The Israel Antiquities Authority (IAA) said on Tuesday, July 16, that a 9,000-year-old Neolithic settlement had been uncovered just outside Jerusalem.
Excavations were carried out at the site after it was discovered during the construction of a new highway in Motza, a neighborhood on the western edge of the city.
The excavations “exposed large buildings, including rooms that were used for living, as well as public facilities and places of ritual. Between the buildings, alleys were exposed, bearing evidence of the settlement’s advanced level of planning,” the IAA said.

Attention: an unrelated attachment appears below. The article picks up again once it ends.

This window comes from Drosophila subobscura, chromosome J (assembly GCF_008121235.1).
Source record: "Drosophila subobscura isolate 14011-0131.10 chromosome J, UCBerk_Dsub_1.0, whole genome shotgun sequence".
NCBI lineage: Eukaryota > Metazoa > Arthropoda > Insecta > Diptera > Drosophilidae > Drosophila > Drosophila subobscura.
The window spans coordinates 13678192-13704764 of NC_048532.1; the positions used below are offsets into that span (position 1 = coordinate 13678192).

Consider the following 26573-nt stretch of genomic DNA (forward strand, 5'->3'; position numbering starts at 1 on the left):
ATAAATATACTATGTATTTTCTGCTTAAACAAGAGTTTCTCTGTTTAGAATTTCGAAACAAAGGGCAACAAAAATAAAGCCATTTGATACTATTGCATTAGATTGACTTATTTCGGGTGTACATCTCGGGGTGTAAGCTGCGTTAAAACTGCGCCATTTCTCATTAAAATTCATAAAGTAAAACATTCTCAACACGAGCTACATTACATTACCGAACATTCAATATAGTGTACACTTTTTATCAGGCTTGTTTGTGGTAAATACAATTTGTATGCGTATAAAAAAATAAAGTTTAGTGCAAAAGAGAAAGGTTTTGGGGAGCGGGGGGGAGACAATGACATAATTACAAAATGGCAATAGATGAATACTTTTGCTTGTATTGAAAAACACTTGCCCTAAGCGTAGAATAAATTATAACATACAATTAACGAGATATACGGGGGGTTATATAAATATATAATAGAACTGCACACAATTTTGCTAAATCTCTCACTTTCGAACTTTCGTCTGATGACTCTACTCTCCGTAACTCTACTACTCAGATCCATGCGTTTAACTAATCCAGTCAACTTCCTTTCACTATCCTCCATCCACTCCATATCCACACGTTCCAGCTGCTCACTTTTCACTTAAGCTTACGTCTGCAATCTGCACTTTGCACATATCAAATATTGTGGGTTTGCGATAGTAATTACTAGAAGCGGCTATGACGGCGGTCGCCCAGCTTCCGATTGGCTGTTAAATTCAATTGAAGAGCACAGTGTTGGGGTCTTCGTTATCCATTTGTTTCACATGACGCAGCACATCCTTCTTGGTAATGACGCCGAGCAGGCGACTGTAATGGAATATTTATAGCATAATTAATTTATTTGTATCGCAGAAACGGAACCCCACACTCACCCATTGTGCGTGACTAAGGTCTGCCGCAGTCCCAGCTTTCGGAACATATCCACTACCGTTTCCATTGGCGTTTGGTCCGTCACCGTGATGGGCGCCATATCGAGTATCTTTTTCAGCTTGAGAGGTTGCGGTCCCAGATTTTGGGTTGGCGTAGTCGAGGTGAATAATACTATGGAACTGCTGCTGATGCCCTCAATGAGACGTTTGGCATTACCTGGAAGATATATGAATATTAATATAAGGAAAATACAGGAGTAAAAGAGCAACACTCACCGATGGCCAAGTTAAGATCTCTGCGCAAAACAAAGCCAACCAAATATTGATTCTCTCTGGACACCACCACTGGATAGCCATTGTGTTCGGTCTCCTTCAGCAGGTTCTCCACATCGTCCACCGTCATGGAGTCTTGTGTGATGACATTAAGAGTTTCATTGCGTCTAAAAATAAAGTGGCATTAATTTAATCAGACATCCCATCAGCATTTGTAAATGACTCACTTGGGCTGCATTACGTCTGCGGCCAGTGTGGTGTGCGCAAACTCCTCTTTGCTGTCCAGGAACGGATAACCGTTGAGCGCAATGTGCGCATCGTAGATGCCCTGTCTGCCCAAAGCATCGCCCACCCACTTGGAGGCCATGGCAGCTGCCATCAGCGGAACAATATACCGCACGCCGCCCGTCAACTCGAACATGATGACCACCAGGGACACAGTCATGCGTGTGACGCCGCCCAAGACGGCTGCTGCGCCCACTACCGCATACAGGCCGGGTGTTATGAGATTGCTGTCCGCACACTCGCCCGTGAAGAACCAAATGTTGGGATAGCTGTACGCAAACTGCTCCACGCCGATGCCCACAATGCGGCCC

The IAA estimates that between 2,000 and 3,000 people would have lived in the settlement, the largest from the Neolithic era ever discovered in Israel.
Arrowheads, pieces of jewelry, and figurines were unearthed during the excavations, the IAA added. Their origins indicated trade with settlements in Syria, Egypt, and elsewhere.
Jacob Vardi, co-director of the excavations at Motza on behalf of the IAA, told the Times of Israel that the site was a “Big Bang” for prehistory settlement research in Israel. Its size and the fact that materials have been preserved so well will “drastically shift what we know about the Neolithic era,” he said. Credit: Israel Antiquities Authority via Storyful